Posts Tagged ‘religion’

Why We Should Debate Creationists

There are some who believe that Bill Nye “the science guy” lost the debate with Ken Ham on the question of “is creation a viable model of origins?”

And there are many who assert that he should never have agreed to the debate at all. That even debating Ham was to elevate creationism to the level where it vies with evolution for status as a credible theory.

Ken Ham, left, and Bill Nye, debate science and creationism.I will remain agnostic (if you’ll excuse the pun) on the former count, but I will firmly disagree on the latter.

We should always debate those who promote unreason, and we should do so with great vigour and care. Of course, we need to pick our battles, or we’d be hammering away at all manner of fringe views. But we should particularly engage and debate those irrationalists who are most effective at spreading their views and undermining reason and science. This includes creationists like Ham.

This I believe is the case whether Nye “won” the debate or not.

If it is found that Nye has changed some minds, then it reinforces the power and efficacy of debate. If it is found that Nye “lost” the debate, it only underscores the need for us to get better at debating.

After all, if someone agrees to a debate where the standards of rational argumentation and evidence apply, then those of us who believe rational and scientific enquiry are the most reliable means to discovering facts have already won half the battle.

And if someone doesn’t agree to conform to the standards of rational argumentation and appeal to evidence, then we can more easily and clearly flag them as being the irrationalists they are, and call for them to be dismissed from the conversation.


Christianity versus Homosexuality

I’ve often wondered why there’s such an obsessive focus on – and moral revulsion towards – homosexuality in Christianity. And I think I may have discovered an answer in a book by famed anthropologist Edward Westermarck.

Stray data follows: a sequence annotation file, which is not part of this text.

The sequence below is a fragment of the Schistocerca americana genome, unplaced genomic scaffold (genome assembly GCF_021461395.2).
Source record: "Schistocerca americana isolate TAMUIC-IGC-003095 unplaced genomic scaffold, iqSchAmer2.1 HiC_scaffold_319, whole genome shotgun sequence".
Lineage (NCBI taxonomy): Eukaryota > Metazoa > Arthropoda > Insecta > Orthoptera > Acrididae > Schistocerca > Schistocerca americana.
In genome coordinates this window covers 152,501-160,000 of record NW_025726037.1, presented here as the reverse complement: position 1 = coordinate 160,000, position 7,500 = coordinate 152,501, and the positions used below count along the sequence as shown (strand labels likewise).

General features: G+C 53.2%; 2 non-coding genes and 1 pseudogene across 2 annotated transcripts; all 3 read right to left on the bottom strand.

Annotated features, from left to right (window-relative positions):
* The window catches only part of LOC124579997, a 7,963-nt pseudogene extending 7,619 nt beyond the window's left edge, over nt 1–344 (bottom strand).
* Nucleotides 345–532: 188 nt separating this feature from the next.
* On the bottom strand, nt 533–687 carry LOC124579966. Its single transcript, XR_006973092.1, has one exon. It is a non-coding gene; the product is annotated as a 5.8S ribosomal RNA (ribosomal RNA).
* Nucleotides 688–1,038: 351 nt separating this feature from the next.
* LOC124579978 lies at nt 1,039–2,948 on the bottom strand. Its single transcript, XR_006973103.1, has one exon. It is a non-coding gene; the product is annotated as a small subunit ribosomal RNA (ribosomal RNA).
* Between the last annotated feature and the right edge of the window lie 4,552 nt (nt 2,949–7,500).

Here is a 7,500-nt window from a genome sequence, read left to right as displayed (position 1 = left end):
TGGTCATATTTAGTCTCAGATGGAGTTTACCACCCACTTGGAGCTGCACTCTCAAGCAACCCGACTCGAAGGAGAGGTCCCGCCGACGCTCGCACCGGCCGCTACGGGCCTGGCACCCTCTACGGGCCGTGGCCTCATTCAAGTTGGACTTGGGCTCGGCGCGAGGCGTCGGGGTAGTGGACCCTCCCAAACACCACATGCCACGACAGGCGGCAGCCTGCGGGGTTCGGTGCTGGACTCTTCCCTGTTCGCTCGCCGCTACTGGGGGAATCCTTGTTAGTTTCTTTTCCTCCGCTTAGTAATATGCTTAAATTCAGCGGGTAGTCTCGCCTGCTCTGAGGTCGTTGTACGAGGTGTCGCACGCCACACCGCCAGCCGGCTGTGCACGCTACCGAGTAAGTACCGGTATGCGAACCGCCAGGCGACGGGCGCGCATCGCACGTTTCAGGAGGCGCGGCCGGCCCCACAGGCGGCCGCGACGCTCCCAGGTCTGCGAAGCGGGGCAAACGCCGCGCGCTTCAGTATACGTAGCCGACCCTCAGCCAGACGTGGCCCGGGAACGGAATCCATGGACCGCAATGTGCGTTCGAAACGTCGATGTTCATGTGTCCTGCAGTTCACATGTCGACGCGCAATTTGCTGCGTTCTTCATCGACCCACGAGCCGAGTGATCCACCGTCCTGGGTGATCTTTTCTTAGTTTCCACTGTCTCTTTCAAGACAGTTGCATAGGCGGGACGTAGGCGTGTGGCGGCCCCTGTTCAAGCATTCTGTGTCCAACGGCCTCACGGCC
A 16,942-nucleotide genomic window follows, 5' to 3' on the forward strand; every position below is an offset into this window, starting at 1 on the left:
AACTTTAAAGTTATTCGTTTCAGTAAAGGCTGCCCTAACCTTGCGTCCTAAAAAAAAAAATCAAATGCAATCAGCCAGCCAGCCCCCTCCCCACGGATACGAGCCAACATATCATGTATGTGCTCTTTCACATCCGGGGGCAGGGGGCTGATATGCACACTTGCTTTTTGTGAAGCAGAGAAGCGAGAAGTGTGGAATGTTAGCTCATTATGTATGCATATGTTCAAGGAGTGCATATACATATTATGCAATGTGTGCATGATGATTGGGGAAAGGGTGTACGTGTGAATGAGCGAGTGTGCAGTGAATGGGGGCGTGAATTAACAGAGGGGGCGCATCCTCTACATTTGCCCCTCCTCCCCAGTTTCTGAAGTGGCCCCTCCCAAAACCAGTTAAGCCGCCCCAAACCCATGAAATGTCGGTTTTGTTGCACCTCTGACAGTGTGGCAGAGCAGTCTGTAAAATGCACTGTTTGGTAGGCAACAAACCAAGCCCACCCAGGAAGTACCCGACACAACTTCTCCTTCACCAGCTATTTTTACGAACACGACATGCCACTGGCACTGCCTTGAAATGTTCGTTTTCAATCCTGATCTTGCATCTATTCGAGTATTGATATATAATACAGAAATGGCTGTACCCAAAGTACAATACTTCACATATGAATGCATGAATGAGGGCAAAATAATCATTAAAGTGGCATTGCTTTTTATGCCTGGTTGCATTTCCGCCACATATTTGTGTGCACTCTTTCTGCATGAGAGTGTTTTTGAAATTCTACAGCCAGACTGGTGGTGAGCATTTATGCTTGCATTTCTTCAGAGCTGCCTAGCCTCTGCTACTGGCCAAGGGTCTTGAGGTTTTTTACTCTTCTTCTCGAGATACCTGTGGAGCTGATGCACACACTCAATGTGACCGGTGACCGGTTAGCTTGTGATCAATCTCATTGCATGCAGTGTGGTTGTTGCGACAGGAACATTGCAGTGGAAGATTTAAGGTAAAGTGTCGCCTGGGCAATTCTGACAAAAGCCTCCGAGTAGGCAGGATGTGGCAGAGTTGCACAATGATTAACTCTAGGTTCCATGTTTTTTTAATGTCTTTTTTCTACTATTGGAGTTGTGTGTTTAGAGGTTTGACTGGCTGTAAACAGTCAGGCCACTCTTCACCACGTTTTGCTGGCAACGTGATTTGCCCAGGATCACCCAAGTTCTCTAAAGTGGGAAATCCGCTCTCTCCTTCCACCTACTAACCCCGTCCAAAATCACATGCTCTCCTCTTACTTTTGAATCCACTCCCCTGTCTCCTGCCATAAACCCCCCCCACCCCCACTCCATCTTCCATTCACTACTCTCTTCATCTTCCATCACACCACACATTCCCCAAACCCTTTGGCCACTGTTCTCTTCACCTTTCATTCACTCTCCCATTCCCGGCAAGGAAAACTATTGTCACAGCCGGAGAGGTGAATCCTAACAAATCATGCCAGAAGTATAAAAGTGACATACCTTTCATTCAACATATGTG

The thing is, many other cultures and religions – and many moral systems – don’t have the same negative attitude towards homosexuality as you find in Christianity. In many cultures throughout history, including many that were around when Christianity emerged, homosexuality was far from immoral.

In fact, it was often praised or elevated above heterosexual sex: Plato’s Symposium celebrates homosexual love as being transcendent to heterosexual love, for example.

It’s also, arguably, a pretty odd crime – mutual love between two people, and consensual physical acts that occur in private, none of which appears to harm or negatively impact others.

Now, certainly, sexual morality is a big deal for many religions, but many of the social and sexual taboos and strictures have relaxed over the years – such as divorce, sex before marriage, and acceptable clothing on Sundays. So why is it that homosexuality, and other assorted issues like gay marriage, are still such a hot button issue for many Christians?


Religion for Atheists Review

ABC Religion and Ethics has posted a review I penned of Alain de Botton’s new book, Religion for Atheists.

Despite the negative press de Botton has received from some quarters of the New Atheist movement, his book is a worthwhile contribution to moving the discourse about god, atheism and religion forward.